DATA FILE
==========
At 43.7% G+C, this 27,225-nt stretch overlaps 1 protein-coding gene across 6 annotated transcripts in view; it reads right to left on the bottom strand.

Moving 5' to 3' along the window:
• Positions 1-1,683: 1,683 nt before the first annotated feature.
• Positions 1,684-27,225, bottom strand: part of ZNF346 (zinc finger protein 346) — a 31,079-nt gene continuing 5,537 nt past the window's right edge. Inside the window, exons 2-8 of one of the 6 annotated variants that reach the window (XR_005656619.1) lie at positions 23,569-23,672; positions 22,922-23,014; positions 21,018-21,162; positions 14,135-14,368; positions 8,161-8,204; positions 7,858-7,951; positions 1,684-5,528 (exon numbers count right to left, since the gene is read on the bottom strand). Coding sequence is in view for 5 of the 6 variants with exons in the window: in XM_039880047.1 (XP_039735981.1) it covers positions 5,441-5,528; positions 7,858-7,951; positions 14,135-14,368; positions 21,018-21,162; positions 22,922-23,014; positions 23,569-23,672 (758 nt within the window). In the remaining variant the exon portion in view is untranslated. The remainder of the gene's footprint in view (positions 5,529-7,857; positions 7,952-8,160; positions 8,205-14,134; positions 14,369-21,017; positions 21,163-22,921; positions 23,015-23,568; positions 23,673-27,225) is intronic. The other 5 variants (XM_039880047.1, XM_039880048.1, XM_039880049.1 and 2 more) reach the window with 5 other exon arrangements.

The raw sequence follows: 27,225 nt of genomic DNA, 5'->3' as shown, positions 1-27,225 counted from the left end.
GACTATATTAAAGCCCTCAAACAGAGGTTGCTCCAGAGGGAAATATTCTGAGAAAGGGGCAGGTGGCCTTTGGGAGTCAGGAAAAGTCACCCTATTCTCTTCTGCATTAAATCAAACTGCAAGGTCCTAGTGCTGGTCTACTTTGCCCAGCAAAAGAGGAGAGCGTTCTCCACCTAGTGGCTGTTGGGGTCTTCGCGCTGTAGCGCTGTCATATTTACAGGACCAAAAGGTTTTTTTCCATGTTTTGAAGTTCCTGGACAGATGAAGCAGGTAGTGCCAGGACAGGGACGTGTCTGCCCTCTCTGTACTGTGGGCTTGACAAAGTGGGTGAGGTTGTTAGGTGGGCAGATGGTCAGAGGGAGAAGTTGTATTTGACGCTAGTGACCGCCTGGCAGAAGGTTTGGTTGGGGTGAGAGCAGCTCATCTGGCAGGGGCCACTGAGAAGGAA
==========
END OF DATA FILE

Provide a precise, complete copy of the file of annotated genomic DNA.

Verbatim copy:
At 43.7% G+C, this 27,225-nt stretch overlaps 1 protein-coding gene across 6 annotated transcripts in view; it reads right to left on the bottom strand.

Moving 5' to 3' along the window:
• Positions 1-1,683: 1,683 nt before the first annotated feature.
• Positions 1,684-27,225, bottom strand: part of ZNF346 (zinc finger protein 346) — a 31,079-nt gene continuing 5,537 nt past the window's right edge. Inside the window, exons 2-8 of one of the 6 annotated variants that reach the window (XR_005656619.1) lie at positions 23,569-23,672; positions 22,922-23,014; positions 21,018-21,162; positions 14,135-14,368; positions 8,161-8,204; positions 7,858-7,951; positions 1,684-5,528 (exon numbers count right to left, since the gene is read on the bottom strand). Coding sequence is in view for 5 of the 6 variants with exons in the window: in XM_039880047.1 (XP_039735981.1) it covers positions 5,441-5,528; positions 7,858-7,951; positions 14,135-14,368; positions 21,018-21,162; positions 22,922-23,014; positions 23,569-23,672 (758 nt within the window). In the remaining variant the exon portion in view is untranslated. The remainder of the gene's footprint in view (positions 5,529-7,857; positions 7,952-8,160; positions 8,205-14,134; positions 14,369-21,017; positions 21,163-22,921; positions 23,015-23,568; positions 23,673-27,225) is intronic. The other 5 variants (XM_039880047.1, XM_039880048.1, XM_039880049.1 and 2 more) reach the window with 5 other exon arrangements.

The raw sequence follows: 27,225 nt of genomic DNA, 5'->3' as shown, positions 1-27,225 counted from the left end.
GACTATATTAAAGCCCTCAAACAGAGGTTGCTCCAGAGGGAAATATTCTGAGAAAGGGGCAGGTGGCCTTTGGGAGTCAGGAAAAGTCACCCTATTCTCTTCTGCATTAAATCAAACTGCAAGGTCCTAGTGCTGGTCTACTTTGCCCAGCAAAAGAGGAGAGCGTTCTCCACCTAGTGGCTGTTGGGGTCTTCGCGCTGTAGCGCTGTCATATTTACAGGACCAAAAGGTTTTTTTCCATGTTTTGAAGTTCCTGGACAGATGAAGCAGGTAGTGCCAGGACAGGGACGTGTCTGCCCTCTCTGTACTGTGGGCTTGACAAAGTGGGTGAGGTTGTTAGGTGGGCAGATGGTCAGAGGGAGAAGTTGTATTTGACGCTAGTGACCGCCTGGCAGAAGGTTTGGTTGGGGTGAGAGCAGCTCATCTGGCAGGGGCCACTGAGAAGGAA